November 12, 2013
This article was reported by the Sun Sentinel.
The Sun Sentinel reported about the dedication of the World AIDS Museum and Educational Center where Earvin "Magic" Johnson spoke on the 21st anniversary of his own HIV-positive announcement. In front of a crowd of approximately 100 people, Johnson touched on how the world is combatting the stigma of HIV/AIDS as well as the medical advances since his diagnosis. "When I first started treatment years ago, it was 15 pills three times a day," Johnson said. "They said it was because I'm a big guy. So my height worked against me. But now, it's pills once a day."
The museum, located in Wilton Manors, Fla., just outside of Ft. Lauderdale, is the first global space dedicated to "telling the story of HIV and AIDS," according to Museum President Steven Stagon. "I'm so glad we got this museum started," Johnson said. "We've all got to work together and that's the key."
The museum will open early next year and is approximately 3,000 square feet, although the board hopes it will expand eventually. Funding for the museum came from a $94,000 grant and 34 individual donors. Stagon believes the location is ideal because the area does not have many museums currently, yet it hosts 12 million tourists each year. "This is the epicenter for the AIDS epidemic in America right now," he said.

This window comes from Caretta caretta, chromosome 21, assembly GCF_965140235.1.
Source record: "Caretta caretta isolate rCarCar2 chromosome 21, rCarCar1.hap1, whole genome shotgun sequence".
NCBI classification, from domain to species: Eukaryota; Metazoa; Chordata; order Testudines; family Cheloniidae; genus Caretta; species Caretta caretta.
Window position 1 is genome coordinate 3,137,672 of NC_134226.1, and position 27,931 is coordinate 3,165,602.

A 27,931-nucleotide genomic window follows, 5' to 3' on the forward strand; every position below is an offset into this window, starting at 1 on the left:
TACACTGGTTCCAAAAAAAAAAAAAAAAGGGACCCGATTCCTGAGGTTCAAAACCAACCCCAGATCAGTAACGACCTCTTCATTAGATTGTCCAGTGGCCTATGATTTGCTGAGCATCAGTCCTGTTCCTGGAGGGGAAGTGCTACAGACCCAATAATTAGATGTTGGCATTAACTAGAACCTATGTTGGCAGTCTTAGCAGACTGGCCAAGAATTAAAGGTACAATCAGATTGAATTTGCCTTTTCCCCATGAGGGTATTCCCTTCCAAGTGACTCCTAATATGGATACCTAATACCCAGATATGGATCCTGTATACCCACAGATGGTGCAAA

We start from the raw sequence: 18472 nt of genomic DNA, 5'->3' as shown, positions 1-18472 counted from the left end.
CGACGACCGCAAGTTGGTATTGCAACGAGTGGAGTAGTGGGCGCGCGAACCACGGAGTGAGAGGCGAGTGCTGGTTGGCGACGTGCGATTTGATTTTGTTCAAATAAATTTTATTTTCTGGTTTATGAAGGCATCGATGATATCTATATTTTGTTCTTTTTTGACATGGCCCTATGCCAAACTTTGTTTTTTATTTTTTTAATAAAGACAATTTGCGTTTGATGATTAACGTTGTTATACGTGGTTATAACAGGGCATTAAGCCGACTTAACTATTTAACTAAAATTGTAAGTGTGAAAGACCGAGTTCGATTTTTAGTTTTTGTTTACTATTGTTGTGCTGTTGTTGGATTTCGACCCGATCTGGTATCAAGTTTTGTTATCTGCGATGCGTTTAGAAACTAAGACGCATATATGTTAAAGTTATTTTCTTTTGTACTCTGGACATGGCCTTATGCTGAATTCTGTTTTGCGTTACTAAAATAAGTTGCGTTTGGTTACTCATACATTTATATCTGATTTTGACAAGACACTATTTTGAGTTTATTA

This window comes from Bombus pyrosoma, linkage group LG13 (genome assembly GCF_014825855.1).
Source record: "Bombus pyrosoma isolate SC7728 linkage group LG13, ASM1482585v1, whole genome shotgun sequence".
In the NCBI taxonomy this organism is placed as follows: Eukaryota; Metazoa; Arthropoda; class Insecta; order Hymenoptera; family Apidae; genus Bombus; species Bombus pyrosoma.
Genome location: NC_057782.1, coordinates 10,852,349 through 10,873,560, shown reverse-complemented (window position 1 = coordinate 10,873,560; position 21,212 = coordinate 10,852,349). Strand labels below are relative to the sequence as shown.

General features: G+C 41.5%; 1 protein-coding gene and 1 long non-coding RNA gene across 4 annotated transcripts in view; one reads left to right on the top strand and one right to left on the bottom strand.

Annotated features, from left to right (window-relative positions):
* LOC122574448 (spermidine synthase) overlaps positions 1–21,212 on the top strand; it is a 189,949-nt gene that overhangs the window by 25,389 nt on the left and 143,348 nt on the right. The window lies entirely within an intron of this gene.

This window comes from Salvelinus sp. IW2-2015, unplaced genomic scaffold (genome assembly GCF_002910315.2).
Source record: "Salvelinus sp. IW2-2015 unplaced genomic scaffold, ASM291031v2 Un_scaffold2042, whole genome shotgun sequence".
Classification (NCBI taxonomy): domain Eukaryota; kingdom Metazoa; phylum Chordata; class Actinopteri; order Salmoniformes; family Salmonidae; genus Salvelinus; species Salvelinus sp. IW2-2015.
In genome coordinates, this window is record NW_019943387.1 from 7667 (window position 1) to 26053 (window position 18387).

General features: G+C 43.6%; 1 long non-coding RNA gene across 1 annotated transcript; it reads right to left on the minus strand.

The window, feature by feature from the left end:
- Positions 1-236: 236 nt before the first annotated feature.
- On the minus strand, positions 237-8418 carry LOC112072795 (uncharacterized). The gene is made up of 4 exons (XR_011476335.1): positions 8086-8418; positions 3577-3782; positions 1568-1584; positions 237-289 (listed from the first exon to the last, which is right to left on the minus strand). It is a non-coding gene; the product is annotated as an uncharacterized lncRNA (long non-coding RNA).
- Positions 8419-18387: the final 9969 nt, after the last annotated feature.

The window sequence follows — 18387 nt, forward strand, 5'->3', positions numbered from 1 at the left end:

Board Chairperson Hugh Beswick said featured exhibits will include themes such as "AIDS chronology," where visitors walk through a multimedia timeline of the history of the disease. A dedicated room will allow people to film their personal stories, which become part of an online "virtual quilt" of multiple stories. The sole exhibit now on display is of a large red ribbon sculpture constructed from artist Ed Sparan's 417 empty HIV medication bottles, which was worth $85,000 of medication. "That's 10 years' worth," Sparan said of the three-foot-high sculpture. "Magic is 21 years. His would be twice the size."